By contrast, government is less a job creator than a job changer. It supports jobs (soldiers, teachers, scientists) by taxing, borrowing and regulating. If government taxed, borrowed or regulated less, that money would stay with households and businesses, which would spend it on something else and, thereby, create other jobs. Politics determines how much private income we devote to public services.
To this observation, there’s one glaring exception. In a slump, government can create jobs by borrowing when the private economy isn’t spending. But the effect is temporary and isn’t automatic.
Obama’s controversial $825 billion “stimulus” program in 2009 conformed to this logic. He claims it created or saved jobs. I think he’s right. At the time, consumers and companies — terrified by the financial crisis — had gone into lockdown. The new government outlays and tax breaks induced spending that otherwise wouldn’t have occurred. How many jobs were saved or generated is harder to say. The Congressional Budget Office estimates a peak total somewhere between 1.4 million and 3.6 million.
By similar logic, the new package might also raise employment. Macroeconomic Advisers, a well-known forecasting firm, estimates the program could add 1.3 million payroll jobs by the end of 2012. However, it also notes the effect would be temporary unless Congress renewed the program.
Unfortunately, the story of the original stimulus is more complex. It was only a partial success, because it failed in its main mission: triggering a strong, self-sustaining economic recovery. Typically, this happens when pent-up demand for cars, appliances and housing boosts spending and hiring, which support more spending and hiring. This process has been weak. Even with the stimulus, we lost 8.75 million payroll jobs in the slump; so far, we’ve regained only 1.9 million.
This weakness has many possible explanations. One is the severity of the housing collapse. Potential buyers are waiting until prices reach bottom. Another is Americans’ eroded financial position. Since 2007, households have lost $7 trillion in wealth, mostly from lower home and stock prices. To restore that wealth, many Americans are saving more, spending less and repaying debt.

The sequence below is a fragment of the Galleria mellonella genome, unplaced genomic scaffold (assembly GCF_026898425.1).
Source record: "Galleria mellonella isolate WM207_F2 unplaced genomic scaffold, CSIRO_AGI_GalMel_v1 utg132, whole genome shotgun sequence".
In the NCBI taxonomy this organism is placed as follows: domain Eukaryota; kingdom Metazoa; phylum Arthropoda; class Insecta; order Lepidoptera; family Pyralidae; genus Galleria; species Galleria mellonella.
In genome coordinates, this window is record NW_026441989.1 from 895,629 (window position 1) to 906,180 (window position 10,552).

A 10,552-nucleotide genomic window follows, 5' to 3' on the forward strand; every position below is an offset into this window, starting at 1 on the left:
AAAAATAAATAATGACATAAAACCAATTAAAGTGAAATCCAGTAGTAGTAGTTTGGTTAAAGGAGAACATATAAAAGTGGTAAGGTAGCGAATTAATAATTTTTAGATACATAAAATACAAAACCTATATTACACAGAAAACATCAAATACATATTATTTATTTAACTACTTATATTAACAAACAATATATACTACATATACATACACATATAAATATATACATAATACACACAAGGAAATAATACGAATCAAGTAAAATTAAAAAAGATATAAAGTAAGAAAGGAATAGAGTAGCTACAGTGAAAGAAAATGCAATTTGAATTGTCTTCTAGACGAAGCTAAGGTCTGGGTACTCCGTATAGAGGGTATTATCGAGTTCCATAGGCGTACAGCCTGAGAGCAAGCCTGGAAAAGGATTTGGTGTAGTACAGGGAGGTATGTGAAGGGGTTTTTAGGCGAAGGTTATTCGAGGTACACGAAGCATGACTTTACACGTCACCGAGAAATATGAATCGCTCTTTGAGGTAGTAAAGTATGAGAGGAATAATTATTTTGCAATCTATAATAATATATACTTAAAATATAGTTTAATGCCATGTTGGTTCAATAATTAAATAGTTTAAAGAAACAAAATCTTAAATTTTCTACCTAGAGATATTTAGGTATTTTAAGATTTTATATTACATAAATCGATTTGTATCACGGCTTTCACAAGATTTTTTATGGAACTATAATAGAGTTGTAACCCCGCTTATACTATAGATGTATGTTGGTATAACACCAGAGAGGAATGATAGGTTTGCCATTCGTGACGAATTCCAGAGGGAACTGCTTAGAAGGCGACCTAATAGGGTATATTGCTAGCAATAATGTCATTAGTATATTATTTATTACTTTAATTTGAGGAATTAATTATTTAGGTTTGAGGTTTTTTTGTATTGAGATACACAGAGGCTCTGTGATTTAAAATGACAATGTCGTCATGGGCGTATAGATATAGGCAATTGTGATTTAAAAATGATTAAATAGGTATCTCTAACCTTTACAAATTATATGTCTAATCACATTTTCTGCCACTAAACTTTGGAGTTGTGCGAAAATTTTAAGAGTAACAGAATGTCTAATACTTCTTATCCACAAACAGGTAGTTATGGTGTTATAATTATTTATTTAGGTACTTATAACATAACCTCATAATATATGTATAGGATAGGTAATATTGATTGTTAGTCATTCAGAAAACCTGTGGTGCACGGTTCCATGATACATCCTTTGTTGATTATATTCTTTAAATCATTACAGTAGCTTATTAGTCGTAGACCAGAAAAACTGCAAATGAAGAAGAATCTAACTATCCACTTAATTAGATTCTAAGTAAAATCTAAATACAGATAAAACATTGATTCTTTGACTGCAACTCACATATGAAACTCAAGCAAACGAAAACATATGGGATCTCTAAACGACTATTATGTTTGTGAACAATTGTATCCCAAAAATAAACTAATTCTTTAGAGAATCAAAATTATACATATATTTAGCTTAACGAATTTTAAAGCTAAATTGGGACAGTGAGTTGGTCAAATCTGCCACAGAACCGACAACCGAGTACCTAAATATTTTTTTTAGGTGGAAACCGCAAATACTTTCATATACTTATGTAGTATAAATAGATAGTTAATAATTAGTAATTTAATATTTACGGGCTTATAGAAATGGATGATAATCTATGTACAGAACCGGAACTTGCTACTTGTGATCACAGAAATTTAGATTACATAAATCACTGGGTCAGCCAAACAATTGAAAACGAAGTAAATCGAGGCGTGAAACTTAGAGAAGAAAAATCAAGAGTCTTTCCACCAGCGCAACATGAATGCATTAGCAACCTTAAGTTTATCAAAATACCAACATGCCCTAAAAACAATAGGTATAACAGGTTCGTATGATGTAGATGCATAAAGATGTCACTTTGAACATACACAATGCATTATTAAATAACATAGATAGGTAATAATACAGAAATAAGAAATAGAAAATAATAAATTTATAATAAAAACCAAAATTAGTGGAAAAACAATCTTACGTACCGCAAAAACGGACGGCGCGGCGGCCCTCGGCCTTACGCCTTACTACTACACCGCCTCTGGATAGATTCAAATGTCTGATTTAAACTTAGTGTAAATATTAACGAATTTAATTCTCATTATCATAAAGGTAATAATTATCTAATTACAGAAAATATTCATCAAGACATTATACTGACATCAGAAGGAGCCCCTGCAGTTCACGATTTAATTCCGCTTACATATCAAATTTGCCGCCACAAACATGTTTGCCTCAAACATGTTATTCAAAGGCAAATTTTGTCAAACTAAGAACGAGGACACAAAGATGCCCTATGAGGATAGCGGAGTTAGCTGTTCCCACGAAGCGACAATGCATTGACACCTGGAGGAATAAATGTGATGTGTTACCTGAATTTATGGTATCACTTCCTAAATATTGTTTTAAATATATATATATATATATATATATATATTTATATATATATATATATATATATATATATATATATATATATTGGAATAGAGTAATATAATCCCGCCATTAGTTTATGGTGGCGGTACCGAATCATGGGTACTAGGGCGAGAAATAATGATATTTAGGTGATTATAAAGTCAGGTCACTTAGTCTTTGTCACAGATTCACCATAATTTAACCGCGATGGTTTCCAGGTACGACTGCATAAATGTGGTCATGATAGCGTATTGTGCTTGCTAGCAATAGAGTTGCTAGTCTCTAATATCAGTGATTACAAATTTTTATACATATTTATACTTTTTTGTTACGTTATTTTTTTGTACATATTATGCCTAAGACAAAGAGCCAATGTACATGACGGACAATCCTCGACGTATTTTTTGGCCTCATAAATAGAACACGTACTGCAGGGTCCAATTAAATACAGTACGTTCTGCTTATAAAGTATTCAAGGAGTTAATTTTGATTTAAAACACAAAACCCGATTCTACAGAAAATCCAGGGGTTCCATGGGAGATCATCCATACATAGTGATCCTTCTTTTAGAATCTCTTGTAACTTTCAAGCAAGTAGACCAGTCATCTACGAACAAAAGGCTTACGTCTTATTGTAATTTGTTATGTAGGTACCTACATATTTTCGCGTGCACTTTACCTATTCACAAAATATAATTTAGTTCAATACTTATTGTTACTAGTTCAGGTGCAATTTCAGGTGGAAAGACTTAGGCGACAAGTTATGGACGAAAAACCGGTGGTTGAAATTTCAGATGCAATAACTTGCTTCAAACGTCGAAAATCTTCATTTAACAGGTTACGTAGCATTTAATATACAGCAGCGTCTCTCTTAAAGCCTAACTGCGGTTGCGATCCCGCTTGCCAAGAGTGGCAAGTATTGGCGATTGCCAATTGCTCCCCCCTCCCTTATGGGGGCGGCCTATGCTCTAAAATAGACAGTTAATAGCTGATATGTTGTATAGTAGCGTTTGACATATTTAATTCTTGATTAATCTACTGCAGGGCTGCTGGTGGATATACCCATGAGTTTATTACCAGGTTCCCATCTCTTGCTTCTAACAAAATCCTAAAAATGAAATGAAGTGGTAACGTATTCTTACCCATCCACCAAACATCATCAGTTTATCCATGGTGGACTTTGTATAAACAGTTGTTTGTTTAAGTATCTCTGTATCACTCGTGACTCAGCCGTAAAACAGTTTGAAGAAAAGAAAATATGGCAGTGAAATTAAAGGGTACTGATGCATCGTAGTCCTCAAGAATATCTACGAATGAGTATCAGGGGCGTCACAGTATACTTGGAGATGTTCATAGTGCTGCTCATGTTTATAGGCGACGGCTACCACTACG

Exactly, say advocates of more stimulus. Condition One for private-sector job creation isn’t met: Demand is insufficient. Slowdowns in the United States and Europe confirm this. Governments need to “borrow and spend” to bolster demand, writes Martin Wolf, the Financial Times’ economic commentator. Deficit reduction should be long-term.
It’s a strong argument — but hardly airtight. Crucially, it doesn’t say why the past year’s continuing massive stimulus (huge budget deficits, low interest rates) didn’t do more for economic growth. The answer, I think, is psychology. Small changes in precautionary behavior by anxious consumers and companies offset stimulus. Suppose, for example, consumers raised their savings rate by three percentage points; that would neutralize three-quarters of Obama’s program.
The surprise and brutality of the financial crisis left a powerful legacy of risk aversion. Companies — like consumers — have become defensive. They accumulate a cash hoard against unknown threats. Our political leaders have also compounded the caution and fear; indeed, government policies sometimes cause unwanted behavior.
Start with Obama. He has run two parallel administrations, pretending he could pursue separate jobs and social agendas as if they were unrelated. His health-care “reform,” by requiring employer-paid insurance, will raise employment costs. Did he really think this wouldn’t affect the profitability of hiring? (See Condition Two above.) Many Obama policies frustrate job creation.
Switch to Capitol Hill. It’s more of the same. Republicans and Democrats exult in vitriolic attacks on each other. Their pleasure from mutual vilification comes at the public cost of lower confidence. By contributing to this, the disarray over long-term deficits also undermines employment.
Our jobs debate should acknowledge these realities. No policy will succeed unless it results in self-sustained hiring by private firms. This means giving job creation precedence over other goals. It means conducting the debate so that the nation’s spirits — and hence, private spending — are not further depressed by partisan rancor. It suggests taking proposals from both parties, because neither can be sure its approach will work.
It ought to be about building confidence, not scoring political points. This is a tall order. As the 2012 election approaches, it may be too tall.
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